“MasterChef Junior” season five winner Jasmine Stewart will join Great Wolf Lodge’s newly formed Junior Chef Council, which will come up with food ideas that appeal to younger palates.
“We’ve really enriched the culinary offerings for parents and thought it would be fun to create a menu for kids, by kids,” John Suley, vice president of food and beverage, said in a release. “These are no ordinary kids. These are true junior chefs who have been around the culinary arts for years and will help create a kids menu unlike any other in the country.”
The Wisconsin-based chain has 17 indoor water parks in Canada and the United States, including Great Wolf Lodge LaGrange, which opened earlier this year.
Those are high expectations, but Stewart, 13, a student at the Ron Clark Academy and already a culinary darling, is up for the challenge.
The Milton teen joins the “MasterChef Junior” season two winner, Logan Guleff. Others include Jonas Cora Ehrlich and Gavin Cora Ehrlich (sons of “Iron Chef” Cat Cora and wife, Nicole Cora Ehrlich); Madeline Zakarian and Anna Zakarian (daughters of “Iron Chef” Geoffrey Zakarian); Conrad Elliot and Jed Elliot (sons of chef Graham Elliot). Jed Elliot will serve as the council’s official taster.
Youth council members will range in age from 6 to 15.
Stewart said she became interested in cooking as early as age 3 when she hung around the kitchen with her attorney-mother, Deborah, who cooked Southern comfort food and her physician-father, Steven, who is from Jamaica and prepared Caribbean-inspired dishes that were big on spices, fruits and vegetables.
“I’m excited,” said bubbly Stewart, in a phone interview from New York. “It’s a really awesome opportunity and I love the idea of taking a kids menu and making it into something different and innovative. I really step outside the box. “
So far, Stewart has not visited one of Great Wolf’s parks, but she has friends who have gone to LaGrange.
She’s very interested in creating fresh and healthy dishes, which falls in line with some of Great’s Wolf’s offerings. The park in LaGrange, for instance, has Barnwood, a full-service, sit-down, farm-to-table restaurant.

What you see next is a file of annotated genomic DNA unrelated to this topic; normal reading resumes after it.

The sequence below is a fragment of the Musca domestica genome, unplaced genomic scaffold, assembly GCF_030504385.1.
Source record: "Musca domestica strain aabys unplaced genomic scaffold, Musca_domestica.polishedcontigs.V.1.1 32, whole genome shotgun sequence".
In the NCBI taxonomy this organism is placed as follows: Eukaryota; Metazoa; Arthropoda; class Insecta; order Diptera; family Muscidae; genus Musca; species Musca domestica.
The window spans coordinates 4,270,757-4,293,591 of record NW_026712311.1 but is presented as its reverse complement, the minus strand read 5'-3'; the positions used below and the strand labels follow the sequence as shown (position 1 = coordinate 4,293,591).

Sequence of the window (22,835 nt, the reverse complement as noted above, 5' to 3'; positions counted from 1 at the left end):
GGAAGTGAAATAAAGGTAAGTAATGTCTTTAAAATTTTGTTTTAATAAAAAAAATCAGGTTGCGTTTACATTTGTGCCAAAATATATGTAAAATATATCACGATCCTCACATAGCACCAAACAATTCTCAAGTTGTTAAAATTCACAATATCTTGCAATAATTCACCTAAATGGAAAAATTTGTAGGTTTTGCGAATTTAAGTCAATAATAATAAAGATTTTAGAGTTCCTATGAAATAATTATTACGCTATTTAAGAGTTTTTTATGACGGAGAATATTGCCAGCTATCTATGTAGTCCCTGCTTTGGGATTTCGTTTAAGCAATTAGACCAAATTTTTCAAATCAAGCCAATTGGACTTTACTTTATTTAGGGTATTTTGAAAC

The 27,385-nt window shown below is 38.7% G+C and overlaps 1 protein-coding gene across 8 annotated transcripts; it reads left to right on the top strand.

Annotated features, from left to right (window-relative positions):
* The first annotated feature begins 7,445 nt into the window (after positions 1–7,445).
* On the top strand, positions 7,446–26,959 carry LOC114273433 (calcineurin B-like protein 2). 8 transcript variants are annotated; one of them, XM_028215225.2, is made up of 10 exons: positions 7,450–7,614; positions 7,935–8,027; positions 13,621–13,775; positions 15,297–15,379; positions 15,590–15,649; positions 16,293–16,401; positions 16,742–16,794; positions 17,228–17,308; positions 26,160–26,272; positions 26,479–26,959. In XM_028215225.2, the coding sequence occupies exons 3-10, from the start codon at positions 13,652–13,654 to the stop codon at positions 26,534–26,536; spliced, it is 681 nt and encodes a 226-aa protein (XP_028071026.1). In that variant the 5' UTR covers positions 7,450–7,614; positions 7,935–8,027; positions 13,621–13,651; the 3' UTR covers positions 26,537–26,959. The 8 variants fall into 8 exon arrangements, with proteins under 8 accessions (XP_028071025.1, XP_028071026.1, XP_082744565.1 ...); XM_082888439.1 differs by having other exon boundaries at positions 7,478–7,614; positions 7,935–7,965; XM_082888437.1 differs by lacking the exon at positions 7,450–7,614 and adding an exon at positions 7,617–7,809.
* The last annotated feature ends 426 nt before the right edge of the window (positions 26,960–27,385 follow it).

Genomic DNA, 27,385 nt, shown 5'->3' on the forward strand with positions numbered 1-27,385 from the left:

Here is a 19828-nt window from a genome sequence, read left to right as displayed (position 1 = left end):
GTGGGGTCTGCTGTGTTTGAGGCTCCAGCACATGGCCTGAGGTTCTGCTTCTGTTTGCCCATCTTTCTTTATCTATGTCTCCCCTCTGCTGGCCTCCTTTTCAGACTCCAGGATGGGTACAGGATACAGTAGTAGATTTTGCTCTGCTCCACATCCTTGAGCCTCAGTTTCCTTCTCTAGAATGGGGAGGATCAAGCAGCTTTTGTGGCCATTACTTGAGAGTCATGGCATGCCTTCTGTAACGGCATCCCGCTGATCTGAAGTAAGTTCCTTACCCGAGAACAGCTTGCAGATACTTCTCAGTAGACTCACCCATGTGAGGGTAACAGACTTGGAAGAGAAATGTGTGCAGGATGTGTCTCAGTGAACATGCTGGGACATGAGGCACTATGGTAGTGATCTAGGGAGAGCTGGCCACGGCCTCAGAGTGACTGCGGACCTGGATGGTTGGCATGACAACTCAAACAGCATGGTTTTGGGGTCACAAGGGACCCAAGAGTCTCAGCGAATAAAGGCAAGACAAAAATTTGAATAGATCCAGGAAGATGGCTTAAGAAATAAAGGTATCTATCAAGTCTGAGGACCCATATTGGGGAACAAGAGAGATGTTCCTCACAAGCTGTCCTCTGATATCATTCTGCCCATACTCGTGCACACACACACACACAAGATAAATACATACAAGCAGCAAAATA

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“Sometimes, adults underestimate how much kids can really enjoy different types of food,” she said. “We’re open to trying different types of food if it’s presented in a way that is interesting and different. Kids eat with their eyes first. It has to look exciting and creative.”
She wants to create food that is healthy, fresh and blends different spices and flavors with “colorful plating that is very warm, inviting and exciting.” Stewart started her own garden two years ago and grows cucumbers, mint, thyme, corn, figs, bell peppers, kidney beans and sunflowers.
Stewart would like to see perhaps jerk chicken and waffles or jerk poppers.
If that isn’t enough to keep Stewart busy, the teen has been traveling throughout the United States and Jamaica on speaking engagements and visiting family. She’s really interested in empowering young girls through food and has created the hashtag #letyourinnergirlslay.
She also wants to inspire young home cooks to be better bakers with a new six-episode series, “Jasmine’s Delightful Desserts,” offered by Craftsy, now known as Bluprint, and its “Cooking With MasterChef” video lessons.
One of her favorites is a mango-lime frozen yogurt.
Stewart tests many of her dishes on her older brother, Justin, a junior at Milton High School, who sometimes serves as her sous chef.
The Junior Chef Council will get together later this summer at one of Great Wolf’s resorts in order to collaborate on their menu with the resort’s executive culinary team, with plans to roll out the menu nationwide later this fall.
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